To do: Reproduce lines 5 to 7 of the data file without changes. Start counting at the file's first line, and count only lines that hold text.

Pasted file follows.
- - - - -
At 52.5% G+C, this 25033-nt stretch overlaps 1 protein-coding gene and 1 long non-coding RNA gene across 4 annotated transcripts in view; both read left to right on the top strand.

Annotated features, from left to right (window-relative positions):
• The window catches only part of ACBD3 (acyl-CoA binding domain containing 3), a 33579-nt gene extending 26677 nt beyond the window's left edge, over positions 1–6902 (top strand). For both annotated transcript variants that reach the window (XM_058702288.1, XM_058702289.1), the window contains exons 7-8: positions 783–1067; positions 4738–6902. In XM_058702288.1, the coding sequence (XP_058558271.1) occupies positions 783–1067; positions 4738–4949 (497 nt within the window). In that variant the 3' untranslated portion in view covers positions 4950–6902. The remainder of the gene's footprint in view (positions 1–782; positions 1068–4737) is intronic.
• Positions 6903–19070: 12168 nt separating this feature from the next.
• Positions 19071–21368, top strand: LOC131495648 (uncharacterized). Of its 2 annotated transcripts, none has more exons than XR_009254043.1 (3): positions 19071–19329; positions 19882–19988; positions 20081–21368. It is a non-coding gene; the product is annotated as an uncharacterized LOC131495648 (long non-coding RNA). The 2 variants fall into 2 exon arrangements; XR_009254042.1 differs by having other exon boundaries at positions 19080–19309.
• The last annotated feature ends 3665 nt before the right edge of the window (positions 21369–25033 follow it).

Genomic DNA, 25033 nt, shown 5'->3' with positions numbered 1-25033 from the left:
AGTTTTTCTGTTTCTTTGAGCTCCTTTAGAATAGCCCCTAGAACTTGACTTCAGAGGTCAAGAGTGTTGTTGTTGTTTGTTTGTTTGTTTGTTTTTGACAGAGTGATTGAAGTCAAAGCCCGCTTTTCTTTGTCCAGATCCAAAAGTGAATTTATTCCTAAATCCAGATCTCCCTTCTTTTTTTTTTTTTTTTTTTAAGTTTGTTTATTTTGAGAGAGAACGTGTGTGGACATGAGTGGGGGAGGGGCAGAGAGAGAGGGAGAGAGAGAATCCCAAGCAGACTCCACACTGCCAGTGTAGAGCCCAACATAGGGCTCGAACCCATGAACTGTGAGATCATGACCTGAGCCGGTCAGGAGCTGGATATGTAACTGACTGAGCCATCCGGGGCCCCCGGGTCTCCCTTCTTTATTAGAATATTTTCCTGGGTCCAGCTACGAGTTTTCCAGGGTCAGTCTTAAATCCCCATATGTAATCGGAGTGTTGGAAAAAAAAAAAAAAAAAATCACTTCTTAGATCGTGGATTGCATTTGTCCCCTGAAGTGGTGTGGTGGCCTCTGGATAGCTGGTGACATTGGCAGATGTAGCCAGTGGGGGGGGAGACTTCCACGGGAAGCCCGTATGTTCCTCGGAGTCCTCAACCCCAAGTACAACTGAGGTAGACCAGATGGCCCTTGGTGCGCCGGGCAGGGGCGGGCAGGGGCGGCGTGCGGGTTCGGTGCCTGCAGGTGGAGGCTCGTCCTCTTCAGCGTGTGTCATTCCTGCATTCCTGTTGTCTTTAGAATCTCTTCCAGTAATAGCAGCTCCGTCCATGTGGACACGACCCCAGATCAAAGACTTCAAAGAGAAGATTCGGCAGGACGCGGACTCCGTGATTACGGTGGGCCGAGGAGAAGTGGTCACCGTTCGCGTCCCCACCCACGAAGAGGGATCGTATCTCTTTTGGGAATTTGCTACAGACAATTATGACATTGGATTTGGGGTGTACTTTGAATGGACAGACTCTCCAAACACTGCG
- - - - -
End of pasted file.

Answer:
• Positions 19071–21368, top strand: LOC131495648 (uncharacterized). Of its 2 annotated transcripts, none has more exons than XR_009254043.1 (3): positions 19071–19329; positions 19882–19988; positions 20081–21368. It is a non-coding gene; the product is annotated as an uncharacterized LOC131495648 (long non-coding RNA). The 2 variants fall into 2 exon arrangements; XR_009254042.1 differs by having other exon boundaries at positions 19080–19309.
• The last annotated feature ends 3665 nt before the right edge of the window (positions 21369–25033 follow it).

Genomic DNA, 25033 nt, shown 5'->3' with positions numbered 1-25033 from the left: